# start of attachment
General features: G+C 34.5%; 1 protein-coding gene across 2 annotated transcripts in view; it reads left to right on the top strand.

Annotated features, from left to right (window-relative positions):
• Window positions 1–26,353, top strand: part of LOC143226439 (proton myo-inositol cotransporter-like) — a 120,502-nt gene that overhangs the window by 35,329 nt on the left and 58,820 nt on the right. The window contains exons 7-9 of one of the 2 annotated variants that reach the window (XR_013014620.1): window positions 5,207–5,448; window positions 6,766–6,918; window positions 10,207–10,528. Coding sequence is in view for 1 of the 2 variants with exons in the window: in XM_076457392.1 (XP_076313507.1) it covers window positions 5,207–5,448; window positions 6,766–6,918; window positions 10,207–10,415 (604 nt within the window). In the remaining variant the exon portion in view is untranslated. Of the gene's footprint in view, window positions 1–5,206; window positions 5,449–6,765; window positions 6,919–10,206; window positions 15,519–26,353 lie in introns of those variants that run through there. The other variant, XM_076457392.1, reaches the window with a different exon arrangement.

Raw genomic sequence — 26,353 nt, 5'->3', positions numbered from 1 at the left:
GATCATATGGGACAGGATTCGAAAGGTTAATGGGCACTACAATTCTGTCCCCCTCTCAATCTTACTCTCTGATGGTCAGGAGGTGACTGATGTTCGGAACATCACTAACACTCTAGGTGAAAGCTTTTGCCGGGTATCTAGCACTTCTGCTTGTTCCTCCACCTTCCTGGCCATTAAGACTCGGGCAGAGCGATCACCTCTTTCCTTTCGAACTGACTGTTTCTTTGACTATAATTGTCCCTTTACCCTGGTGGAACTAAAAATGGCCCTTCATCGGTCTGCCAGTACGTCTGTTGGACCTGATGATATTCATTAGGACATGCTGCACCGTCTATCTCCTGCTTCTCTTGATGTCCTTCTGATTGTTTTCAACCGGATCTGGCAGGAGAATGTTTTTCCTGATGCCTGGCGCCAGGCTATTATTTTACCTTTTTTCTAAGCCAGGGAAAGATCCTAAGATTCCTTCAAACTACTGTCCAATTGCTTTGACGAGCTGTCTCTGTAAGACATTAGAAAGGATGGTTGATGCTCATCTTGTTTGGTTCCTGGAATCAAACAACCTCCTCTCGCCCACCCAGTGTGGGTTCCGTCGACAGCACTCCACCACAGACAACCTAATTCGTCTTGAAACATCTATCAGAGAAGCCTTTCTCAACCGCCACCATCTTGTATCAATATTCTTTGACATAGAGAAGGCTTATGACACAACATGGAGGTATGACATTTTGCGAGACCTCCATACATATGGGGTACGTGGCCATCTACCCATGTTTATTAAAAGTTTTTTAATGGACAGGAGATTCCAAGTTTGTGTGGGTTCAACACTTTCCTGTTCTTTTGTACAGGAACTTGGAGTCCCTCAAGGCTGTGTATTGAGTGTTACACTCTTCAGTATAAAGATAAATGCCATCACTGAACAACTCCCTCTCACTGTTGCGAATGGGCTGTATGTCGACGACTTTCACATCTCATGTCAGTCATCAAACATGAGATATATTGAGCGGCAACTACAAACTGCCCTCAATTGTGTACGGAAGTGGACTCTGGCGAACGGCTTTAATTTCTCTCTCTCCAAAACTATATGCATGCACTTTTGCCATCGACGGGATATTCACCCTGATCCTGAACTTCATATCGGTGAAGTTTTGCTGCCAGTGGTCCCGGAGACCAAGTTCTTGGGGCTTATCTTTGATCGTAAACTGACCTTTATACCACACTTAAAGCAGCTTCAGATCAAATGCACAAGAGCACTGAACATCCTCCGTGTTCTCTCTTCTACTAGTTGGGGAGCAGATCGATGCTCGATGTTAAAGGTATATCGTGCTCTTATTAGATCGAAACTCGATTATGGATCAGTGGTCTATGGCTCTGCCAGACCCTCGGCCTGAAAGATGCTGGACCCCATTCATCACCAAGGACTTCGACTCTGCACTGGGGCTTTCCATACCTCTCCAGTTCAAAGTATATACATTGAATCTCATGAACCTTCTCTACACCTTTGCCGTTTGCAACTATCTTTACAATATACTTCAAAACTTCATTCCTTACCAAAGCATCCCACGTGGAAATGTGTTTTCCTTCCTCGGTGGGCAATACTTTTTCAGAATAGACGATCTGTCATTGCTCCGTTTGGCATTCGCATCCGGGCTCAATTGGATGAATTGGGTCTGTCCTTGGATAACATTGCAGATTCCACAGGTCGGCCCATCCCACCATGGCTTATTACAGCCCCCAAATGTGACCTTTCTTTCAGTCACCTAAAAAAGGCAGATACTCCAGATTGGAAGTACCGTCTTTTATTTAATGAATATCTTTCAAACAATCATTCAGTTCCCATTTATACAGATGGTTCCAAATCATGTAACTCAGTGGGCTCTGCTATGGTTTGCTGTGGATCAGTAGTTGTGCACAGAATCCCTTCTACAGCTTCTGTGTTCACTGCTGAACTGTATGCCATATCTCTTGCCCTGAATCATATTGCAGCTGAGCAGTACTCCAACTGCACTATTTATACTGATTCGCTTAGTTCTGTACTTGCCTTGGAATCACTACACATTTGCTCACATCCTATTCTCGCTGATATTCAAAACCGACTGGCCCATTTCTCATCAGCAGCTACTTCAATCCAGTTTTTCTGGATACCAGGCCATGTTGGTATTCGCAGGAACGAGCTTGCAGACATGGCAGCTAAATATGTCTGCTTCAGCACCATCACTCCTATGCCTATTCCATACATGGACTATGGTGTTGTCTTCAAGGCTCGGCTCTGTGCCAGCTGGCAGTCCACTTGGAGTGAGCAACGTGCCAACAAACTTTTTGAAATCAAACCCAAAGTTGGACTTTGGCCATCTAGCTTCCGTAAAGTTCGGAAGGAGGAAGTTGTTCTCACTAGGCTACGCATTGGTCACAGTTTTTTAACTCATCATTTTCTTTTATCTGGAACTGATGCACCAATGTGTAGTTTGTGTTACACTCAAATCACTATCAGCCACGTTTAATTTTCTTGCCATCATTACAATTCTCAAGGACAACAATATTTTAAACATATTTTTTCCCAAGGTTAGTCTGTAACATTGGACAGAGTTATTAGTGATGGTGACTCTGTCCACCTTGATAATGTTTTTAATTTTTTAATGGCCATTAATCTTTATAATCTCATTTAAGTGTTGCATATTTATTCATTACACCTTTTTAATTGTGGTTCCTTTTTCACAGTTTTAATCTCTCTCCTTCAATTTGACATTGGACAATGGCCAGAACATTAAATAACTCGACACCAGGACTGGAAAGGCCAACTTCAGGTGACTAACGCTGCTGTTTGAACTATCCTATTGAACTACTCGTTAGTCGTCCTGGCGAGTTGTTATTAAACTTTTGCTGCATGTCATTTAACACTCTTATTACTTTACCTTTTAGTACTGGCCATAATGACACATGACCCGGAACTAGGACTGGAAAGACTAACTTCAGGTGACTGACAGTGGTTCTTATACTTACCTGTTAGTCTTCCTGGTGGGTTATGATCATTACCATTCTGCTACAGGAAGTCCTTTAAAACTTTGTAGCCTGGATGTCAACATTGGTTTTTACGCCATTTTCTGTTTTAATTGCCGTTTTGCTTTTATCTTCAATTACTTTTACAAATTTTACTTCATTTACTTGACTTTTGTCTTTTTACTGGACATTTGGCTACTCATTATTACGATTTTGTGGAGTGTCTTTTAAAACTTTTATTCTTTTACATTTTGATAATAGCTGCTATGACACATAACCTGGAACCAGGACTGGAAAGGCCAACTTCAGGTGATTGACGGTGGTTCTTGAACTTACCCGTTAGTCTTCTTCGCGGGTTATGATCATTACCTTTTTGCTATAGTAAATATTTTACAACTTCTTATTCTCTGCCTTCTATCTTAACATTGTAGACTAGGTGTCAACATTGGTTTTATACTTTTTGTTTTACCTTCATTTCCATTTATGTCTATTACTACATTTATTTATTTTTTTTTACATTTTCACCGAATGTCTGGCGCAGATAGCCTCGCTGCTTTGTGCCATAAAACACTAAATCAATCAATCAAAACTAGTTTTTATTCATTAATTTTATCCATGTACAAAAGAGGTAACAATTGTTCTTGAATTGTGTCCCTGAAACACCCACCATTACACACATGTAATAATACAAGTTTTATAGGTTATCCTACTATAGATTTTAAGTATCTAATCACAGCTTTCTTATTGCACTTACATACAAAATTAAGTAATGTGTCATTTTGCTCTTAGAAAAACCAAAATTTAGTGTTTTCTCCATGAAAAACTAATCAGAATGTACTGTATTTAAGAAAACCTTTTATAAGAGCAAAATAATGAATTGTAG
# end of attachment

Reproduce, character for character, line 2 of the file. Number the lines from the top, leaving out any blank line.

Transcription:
Annotated features, from left to right (window-relative positions):